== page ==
79. Disparaging Argentine leader badly injured? : DEROGATIVE EVITA GORED
Nowadays, President Juan Perón of Argentina is perhaps less well known than his second wife, Eva Perón of "Evita" fame. Juan and Eva Perón were overthrown in a military coup in 1955, although Juan Perón was returned to power in 1973, only serving for nine months before he passed away. He was succeeded in office by his third wife, Isabel Perón.

90. Actress Thurman : UMA
Uma Thurman's father, Robert Thurman, was the first westerner to be ordained a Tibetan Buddhist monk. He raised his children in the Tibetan Buddhist tradition, and called his daughter Uma as it is a phonetic spelling of the Buddhist name, Dbuma.

97. One-on-one job for a ladies' man? : GIGOLO’S SOLO GIG
In French, a “gigole” is a “dancing girl, prostitute”. The male form of the word, “gigolo”, came into use in English in the 1920s.

104. Stanza alternative : SENTRA
Nissan made the car called the Stanza.

The Nissan Sentra isn't a bad alternative to the Honda Civic, I'd say (although I love my Honda Civic Hybrid).

106. Former J.F.K. line : TWA
Trans World Airlines (TWA) was a big carrier in the US, but was perhaps even more recognized for its extensive presence in Europe and the Middle East. For many years, especially after the collapse of Pan-Am, TWA was considered the unofficial flag carrier for the US. The company started in 1930, the product of a forced merger of Transcontinental Air Transport and Western Air Express. The Transcontinental and Western Air that resulted (the original meaning of the acronym TWA) was what the Postmaster General wanted, a bigger airline to which the Postal Service could award airmail contracts.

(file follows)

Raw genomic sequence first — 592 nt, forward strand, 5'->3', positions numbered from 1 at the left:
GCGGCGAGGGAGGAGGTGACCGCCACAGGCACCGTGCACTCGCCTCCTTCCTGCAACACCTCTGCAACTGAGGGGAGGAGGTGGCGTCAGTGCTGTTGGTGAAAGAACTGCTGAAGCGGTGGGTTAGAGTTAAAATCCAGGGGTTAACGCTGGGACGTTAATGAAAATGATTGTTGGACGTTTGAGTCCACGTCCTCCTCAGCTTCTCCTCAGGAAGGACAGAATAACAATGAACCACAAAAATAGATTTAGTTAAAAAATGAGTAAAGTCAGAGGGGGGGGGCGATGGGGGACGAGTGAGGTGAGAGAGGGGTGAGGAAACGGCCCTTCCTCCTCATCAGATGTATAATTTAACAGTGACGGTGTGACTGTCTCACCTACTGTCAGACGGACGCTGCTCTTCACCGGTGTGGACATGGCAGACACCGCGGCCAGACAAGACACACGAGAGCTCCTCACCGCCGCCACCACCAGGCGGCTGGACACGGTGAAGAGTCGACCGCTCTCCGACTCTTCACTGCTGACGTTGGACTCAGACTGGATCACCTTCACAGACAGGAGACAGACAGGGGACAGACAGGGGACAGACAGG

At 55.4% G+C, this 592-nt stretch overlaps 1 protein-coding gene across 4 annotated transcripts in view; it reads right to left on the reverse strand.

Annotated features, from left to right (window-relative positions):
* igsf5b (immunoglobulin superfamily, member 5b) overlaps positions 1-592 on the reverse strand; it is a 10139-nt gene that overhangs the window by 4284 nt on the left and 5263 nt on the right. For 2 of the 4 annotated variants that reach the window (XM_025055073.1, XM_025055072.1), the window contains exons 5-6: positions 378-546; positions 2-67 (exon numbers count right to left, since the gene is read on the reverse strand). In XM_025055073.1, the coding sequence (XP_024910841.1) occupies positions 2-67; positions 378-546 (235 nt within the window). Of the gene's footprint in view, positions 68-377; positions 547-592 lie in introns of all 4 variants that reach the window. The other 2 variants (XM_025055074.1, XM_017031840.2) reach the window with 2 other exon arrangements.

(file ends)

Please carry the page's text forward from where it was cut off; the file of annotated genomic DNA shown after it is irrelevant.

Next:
The Idlewild Golf Course was taken over by the city of New York in 1943, and construction started on a new airport to serve the metropolis and relieve congestion at La Guardia. The Idlewild name still persists, even though the airport was named after Major General Alexander E. Anderson from the first days of the project. When the facility started operating in 1948 it was known as New York International Airport, Anderson Field. It was renamed to John F. Kennedy International Airport in 1963, one month after the President was assassinated.

110. "Son of Darius, please confirm my dog is male"? : XERXES, SEX REX
Xerxes was the eldest son of Darius I of Persia. He succeeded to the throne in 486 BC as Xerxes I, and was later to be known as Xerxes the Great. It was Xerxes who fought against the Spartans in the Battle of Thermopylae.

113. Hip-hop's ___ Def : MOS
Mos Def is the stage name of actor and rapper Dante Terrell Smith-Bay. Mos Def is one of the few rap stars who is really making a name for himself in the world of movies. He received critical acclaim for roles in 2003's "The Italian Job" , 2005's "The Hitchhiker's Guide to the Galaxy", and a featured role in an episode of television's "House".